View details for PubMedID 31046075

  • Therapeutic Penetrating Keratoplasty Button Cultures in The Mycotic Ulcer Treatment Trial II: A Randomized Trial Comparing Oral Voriconazole Versus Placebo AMERICAN JOURNAL OF OPHTHALMOLOGY Cho, J., Prajna, N., Lalitha, P., Rajaraman, R., Krishnan, T., Lin, Y., Ray, K. J., Lietman, T. M., Rose-Nussbaumer, J., Mycotic Ulcer Treatment Trial Grp 2018; 192: 142-145

    Abstract

    To compare oral voriconazole vs placebo in addition to topical antifungals in the treatment of filamentous fungal keratitis.Non-prespecified, secondary case-control analysis from a multicenter, double-masked, randomized placebo-controlled clinical trial.Study Participants: Patients with smear-positive filamentous fungal ulcers and visual acuity of 20/400 or worse who eventuated to therapeutic penetrating keratoplasty (TPK).Study participants were randomized to oral voriconazole vs oral placebo; all received topical antifungal drops.TPK button culture positivity.A total of 95 of 194 (49.5%) study participants enrolled at Madurai, Coimbatore, or Pondicherry, India eventuated to TPK in an average of 20.9 days (standard deviation 15.2 days, range 2-71 days). TPK button cultures were available for 67 of 95 (71%) of the TPKs performed and were positive for filamentous fungus in 45 of 67 (67%) cases. For each 1-day increase in the time to TPK there was 0.94-fold decreased odds of fungal culture positivity (95% confidence interval [CI] 0.90-0.98, P = .005). Those randomized to oral voriconazole had 1.26-fold increased odds of TPK button culture positivity after controlling for time to TPK and baseline organism, but this was not statistically significant (95% CI 0.32-4.87; P = .74). Those who underwent TPK for lack of response to medical therapy were 10.64-fold more likely to be culture positive than if the indication for surgery was perforation and this was statistically significant (95% CI 2.16-51.70; P = .003).There appears to be no benefit to adding oral voriconazole to topical antifungal agents in the treatment of severe filamentous fungal ulcers. Infection rather than inflammation appears to be the reason for the worsening clinical picture in many of these patients.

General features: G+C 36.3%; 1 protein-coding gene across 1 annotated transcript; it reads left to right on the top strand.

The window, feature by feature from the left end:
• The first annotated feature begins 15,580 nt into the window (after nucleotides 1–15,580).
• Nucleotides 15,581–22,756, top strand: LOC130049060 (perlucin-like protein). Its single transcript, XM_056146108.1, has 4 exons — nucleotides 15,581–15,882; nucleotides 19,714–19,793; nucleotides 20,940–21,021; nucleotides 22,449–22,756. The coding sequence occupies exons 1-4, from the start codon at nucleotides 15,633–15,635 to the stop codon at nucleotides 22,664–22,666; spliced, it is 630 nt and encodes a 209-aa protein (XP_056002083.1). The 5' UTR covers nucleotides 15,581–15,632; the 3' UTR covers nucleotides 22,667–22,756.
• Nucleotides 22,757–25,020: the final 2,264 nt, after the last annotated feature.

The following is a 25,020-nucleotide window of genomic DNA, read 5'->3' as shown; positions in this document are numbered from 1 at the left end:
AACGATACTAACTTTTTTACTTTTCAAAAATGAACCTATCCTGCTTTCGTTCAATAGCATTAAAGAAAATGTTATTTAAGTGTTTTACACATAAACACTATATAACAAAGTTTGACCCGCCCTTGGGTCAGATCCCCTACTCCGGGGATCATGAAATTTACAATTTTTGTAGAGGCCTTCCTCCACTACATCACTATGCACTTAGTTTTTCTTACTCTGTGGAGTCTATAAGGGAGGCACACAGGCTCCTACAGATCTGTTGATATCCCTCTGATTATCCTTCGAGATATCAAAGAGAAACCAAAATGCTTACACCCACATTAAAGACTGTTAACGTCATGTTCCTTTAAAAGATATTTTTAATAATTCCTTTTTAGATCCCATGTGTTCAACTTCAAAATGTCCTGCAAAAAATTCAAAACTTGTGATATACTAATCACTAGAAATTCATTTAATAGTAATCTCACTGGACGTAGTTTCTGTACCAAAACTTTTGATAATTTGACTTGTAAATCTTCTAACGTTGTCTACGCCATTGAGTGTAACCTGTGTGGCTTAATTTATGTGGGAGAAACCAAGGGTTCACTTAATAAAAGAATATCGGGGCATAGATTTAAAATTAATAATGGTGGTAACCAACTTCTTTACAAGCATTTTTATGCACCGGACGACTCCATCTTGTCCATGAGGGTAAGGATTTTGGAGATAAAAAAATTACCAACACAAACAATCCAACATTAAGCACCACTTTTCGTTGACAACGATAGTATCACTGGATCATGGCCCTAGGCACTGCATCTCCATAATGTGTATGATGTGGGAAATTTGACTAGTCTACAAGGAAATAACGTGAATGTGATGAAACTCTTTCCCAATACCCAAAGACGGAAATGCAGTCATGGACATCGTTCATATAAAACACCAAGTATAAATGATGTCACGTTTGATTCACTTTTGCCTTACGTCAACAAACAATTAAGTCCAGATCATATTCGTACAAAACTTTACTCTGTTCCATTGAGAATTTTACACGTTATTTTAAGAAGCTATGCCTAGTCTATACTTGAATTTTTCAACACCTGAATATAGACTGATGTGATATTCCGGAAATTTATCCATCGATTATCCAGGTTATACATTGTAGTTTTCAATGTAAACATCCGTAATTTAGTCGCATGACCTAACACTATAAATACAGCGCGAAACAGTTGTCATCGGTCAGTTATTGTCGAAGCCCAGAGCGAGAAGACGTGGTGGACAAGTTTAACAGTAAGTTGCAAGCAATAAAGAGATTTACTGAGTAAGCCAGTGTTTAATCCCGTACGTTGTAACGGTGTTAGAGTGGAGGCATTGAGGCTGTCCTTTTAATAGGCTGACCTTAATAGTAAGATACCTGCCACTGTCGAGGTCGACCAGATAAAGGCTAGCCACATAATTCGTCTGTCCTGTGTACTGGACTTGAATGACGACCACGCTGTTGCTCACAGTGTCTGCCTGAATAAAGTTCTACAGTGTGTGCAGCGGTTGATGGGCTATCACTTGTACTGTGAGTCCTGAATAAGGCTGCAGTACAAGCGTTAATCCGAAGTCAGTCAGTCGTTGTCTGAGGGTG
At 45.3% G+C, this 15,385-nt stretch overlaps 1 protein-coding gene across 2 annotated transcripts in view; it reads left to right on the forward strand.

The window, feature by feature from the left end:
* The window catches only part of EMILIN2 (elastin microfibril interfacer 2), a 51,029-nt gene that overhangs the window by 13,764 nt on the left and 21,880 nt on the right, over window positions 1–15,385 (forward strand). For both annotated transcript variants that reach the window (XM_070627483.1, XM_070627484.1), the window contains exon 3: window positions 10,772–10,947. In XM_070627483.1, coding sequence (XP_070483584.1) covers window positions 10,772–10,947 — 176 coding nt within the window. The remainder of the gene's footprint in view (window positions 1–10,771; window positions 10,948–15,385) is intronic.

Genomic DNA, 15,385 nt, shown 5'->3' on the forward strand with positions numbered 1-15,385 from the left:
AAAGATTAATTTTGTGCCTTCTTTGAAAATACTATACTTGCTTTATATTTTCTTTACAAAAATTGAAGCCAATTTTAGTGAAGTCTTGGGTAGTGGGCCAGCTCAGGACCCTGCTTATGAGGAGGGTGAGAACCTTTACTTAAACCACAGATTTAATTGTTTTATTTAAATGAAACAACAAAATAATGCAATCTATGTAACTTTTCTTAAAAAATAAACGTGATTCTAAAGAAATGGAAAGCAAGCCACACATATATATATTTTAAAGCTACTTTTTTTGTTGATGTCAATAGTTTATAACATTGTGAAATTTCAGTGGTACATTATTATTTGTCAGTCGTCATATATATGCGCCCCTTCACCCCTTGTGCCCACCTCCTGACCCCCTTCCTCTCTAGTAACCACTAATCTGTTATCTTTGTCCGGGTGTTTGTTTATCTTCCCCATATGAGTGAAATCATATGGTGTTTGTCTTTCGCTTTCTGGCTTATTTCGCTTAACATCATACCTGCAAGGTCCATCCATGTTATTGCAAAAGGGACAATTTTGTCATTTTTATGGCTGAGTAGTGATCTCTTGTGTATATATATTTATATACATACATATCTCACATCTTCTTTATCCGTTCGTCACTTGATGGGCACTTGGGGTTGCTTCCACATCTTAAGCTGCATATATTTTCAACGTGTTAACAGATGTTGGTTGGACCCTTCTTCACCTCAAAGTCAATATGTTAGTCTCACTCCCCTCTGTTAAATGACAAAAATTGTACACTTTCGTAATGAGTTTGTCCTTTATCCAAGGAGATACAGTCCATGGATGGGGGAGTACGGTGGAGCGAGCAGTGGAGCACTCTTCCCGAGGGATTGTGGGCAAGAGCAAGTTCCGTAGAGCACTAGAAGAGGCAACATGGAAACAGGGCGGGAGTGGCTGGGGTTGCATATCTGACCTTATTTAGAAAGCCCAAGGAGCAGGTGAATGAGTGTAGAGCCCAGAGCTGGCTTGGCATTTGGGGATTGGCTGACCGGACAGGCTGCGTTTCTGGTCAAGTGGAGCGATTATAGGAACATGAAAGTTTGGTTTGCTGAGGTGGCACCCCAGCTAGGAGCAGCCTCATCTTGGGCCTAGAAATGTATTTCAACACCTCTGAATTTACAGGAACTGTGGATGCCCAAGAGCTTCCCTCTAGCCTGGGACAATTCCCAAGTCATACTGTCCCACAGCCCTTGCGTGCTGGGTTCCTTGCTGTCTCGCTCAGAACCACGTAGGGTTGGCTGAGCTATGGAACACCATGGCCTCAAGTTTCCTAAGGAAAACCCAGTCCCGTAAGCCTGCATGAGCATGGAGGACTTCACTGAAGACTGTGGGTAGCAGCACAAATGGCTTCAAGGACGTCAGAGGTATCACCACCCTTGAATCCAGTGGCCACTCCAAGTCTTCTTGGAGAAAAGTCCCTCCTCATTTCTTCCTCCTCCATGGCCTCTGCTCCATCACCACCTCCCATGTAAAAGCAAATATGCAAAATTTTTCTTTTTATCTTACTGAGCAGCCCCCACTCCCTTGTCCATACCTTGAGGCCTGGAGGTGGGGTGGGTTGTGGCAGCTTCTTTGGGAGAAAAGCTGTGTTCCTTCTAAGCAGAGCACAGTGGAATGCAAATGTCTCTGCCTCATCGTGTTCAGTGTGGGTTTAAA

View details for DOI 10.1016/j.ajo.2018.05.007

    View details for Web of Science ID 000441226900021

    View details for PubMedID 29758184

    View details for PubMedCentralID PMC6584760

  • DMEK results in significantly less higher-order aberration than UT-DSAEK: Results from the DETECT trial. Duggan, M., Rose-Nussbaumer, J., Lin, C. C., Austin, A., Chamberlain, W. ASSOC RESEARCH VISION OPHTHALMOLOGY INC. 2018
  • Effect of Donor Characteristics on Visual Outcomes and Endothelial Cell Count in the Descemet Endothelial Thickness Comparison Trial Lin, Y., Chamberlain, W., Lin, C. C., Austin, A., Shubach, N., Clover, J., Mcleod, S., Porco, T., Lietman, T., Rose-Nussbaumer, J. ASSOC RESEARCH VISION OPHTHALMOLOGY INC. 2018
  • Inter-grader Agreement of the Ocular Staining Score in the Sjogren's. International Clinical Collaborative Alliance (SICCA) Registry AMERICAN JOURNAL OF OPHTHALMOLOGY Rose-Nussbaumer, J., Lietman, T. M., Shiboski, C. H., Shiboski, S. C., Bunya, V. Y., Akpek, E. K., Srinivasan, M., Mascarenhas, J., Massaro-Giordano, G., Mcnamara, N. A., Whitcher, J. P., Gaynor, B. D., Sjogren's Int Collaborative Clinic 2015; 160 (6): 1150-1153

    Abstract

    To determine the intra-observer and inter-observer reliability of a novel ocular staining score among trained ophthalmologists.Reliability analysis within a prospective, observational, multicenter cohort study.Those enrolled in the National Institutes of Health-funded Sjögren's International Collaborative Clinical Alliance (SICCA) who presented for follow-up at the University of California San Francisco, Aravind Eye Hospital, Johns Hopkins University, and the University of Pennsylvania were included. Study participants were graded using the ocular staining score by at least 2 masked SICCA-trained ophthalmologists. The primary outcome for this study was the intraclass correlation coefficient (ICC) for the total ocular staining score. ICCs were also calculated for tear break-up time (TBUT) and conjunctival and corneal staining.Total ocular staining score had an ICC of 0.91 for the right eye (95% confidence interval [CI] 0.85-0.96) and 0.90 for the left eye (95% CI 0.83-0.97). Corneal staining (right eye 0.86, 95% CI 0.76-0.93, left eye 0.90, 95% CI 0.81-0.95) and conjunctival staining (right eye 0.87, 95% CI 0.80-0.93, left eye 0.85, 95% CI 0.75-0.93) demonstrated excellent agreement. The ICC for TBUT was slightly lower (right eye 0.77, 95% CI 0.64-0.89; left eye 0.81, 95% CI 0.68-0.90).Previous studies have shown that the ocular staining score is correlated with other diagnostic components of Sjögren syndrome. In this study, we demonstrate high reliability in grading among trained ophthalmologists, completing the validation of this test.

    View details for DOI 10.1016/j.ajo.2015.08.021

    View details for Web of Science ID 000365243400009

    View details for PubMedID 26302236

    View details for PubMedCentralID PMC4651820